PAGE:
• [noitemsep,topsep=2pt]

  • Left to right: shift-only, , .

  • Right to left: shift-only, , .

  • Tagger: , , .

We observe that the network cell in the tagger TBRU takes recurrences only from the bi-directional representations, and so is not recurrent in the traditional sense. See Fig. 1 for an unrolled example.

Parsing TBRU recurrence, Parsing Accuracy (%)
Input links Recurrent edges News Questions Runtime
27.3 70.1
36.0 75.6
Attention 76.1 84.8
Attention 89.0 91.9
87.1 89.7
90.9 92.1
Table 1: Dynamic links enable much more accurate, efficient linear-time parsing models on the Treebank Union dev set. We vary the recurrences to explore utilizing explicit structure in the parsing TBRU. Utilizing the explicit pointer is more effective and more efficient than a quadratic attention mechanism. Incorporating the explicit stack structure via recurrent links further improves performance.

Example 5. Multi-task bi-directional tagging.

Here we observe that it’s possible to add additional annotation tasks to the bi-directional TBRU stack from Example 4 simply by adding more instances of the tagger TBRUs that produce outputs from different tag sets, e.g. parts-of-speech vs. morphological tags. Most important, however, is that any additional TBRUs have access to all three earlier TBRUs. This means that we can support the “stack-propagation” Zhang and Weiss (2016) style of multi-task learning simply by changing for the last TBRU:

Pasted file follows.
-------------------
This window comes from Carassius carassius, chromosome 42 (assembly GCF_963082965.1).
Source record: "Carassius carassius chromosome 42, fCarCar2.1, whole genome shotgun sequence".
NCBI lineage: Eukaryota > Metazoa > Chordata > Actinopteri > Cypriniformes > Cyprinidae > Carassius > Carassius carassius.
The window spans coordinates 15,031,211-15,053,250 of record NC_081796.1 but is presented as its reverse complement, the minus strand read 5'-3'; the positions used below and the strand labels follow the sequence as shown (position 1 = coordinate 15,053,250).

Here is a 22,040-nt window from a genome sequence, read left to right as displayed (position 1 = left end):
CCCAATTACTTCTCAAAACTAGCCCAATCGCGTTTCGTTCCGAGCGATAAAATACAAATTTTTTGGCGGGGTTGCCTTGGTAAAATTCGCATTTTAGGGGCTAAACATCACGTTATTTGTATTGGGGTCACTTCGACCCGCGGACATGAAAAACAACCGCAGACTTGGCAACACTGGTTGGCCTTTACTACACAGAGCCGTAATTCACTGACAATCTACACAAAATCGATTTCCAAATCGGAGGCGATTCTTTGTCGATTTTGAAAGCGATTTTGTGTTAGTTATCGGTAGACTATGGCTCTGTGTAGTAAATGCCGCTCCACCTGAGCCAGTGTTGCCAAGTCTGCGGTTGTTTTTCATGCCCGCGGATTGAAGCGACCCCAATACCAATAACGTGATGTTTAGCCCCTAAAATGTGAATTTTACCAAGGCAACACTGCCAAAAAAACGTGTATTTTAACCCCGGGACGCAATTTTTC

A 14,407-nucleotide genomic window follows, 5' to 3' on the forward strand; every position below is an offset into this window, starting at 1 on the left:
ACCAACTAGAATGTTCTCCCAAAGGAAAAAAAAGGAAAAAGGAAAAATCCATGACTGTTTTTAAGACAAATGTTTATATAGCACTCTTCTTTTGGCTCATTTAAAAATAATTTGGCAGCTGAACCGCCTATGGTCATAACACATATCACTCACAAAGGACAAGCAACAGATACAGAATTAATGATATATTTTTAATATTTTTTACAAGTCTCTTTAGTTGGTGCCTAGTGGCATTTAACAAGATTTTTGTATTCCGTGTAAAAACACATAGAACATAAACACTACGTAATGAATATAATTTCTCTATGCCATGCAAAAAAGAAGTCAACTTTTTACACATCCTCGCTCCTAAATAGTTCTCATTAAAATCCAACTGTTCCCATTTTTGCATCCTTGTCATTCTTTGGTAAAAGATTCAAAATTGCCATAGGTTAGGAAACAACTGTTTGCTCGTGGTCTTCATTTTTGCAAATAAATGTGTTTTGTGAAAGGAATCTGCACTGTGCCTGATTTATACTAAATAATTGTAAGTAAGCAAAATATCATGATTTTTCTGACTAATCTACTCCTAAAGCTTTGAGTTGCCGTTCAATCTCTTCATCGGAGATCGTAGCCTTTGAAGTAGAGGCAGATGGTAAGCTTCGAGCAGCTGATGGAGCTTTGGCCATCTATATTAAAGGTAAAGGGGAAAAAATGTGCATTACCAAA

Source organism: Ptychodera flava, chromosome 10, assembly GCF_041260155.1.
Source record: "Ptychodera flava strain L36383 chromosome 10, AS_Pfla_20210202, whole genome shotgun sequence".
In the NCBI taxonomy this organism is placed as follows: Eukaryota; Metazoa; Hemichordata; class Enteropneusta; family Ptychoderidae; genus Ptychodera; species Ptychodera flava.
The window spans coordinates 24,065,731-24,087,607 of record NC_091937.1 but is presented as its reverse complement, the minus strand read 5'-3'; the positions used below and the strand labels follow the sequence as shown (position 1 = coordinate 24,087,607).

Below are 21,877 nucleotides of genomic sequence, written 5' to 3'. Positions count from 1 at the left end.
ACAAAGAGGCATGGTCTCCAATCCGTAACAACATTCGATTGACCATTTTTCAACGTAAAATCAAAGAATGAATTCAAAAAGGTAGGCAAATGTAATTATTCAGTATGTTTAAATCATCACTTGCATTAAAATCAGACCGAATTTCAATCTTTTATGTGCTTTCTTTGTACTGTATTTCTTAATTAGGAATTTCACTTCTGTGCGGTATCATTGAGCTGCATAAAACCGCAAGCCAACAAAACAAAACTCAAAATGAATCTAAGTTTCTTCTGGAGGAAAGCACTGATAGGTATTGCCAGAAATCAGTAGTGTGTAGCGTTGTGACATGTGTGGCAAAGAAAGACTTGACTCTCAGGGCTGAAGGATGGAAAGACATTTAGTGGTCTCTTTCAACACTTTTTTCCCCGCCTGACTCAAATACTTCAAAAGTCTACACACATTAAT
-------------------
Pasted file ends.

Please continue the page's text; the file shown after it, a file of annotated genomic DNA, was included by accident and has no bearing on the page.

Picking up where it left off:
• [noitemsep,topsep=2pt]

  • Traditional multi-task:

  • Stack-prop:

Remark: the raison d’être of DRAGNN.

This example highlights the primary advantage of our formulation: a TBRU can serve as both an encoder for downstream tasks and as a decoder for its own task simultaneously. This idea will prove particularly powerful when we consider syntactic parsing, which involves compositional structure over the input. For example, consider a no-op TBRU that traverses an input sequence in the order determined by a binary parse tree: this transducer can implement a recursive tree-structured network in the style of tai2015improved, which computes representations for sub-phrases in the tree. In contrast, with DRAGNN, we can use the arc-standard parser directly to produce the parse tree as well as encode sub-phrases into representations.

Example 6. Compositional representations from arc-standard dependency parsing.

We use the arc-standard transition system Nivre (2006) to model dependency trees. The system maintains two data structures as part of the state : an input pointer and a stack (Figure 3). Trees are built bottom up via three possible attachment decisions. Assume that the stack consists of , with the next token being . We use and to refer to the top two tokens on the stack. Then the decisions are defined as:

  • [noitemsep,topsep=2pt]

  • Shift: Push the next token on to the stack: , and advance the input pointer.

  • Left arc + label: Add an arc , and remove from the stack: .

  • Right arc + label: Add an arc , and remove from the stack: .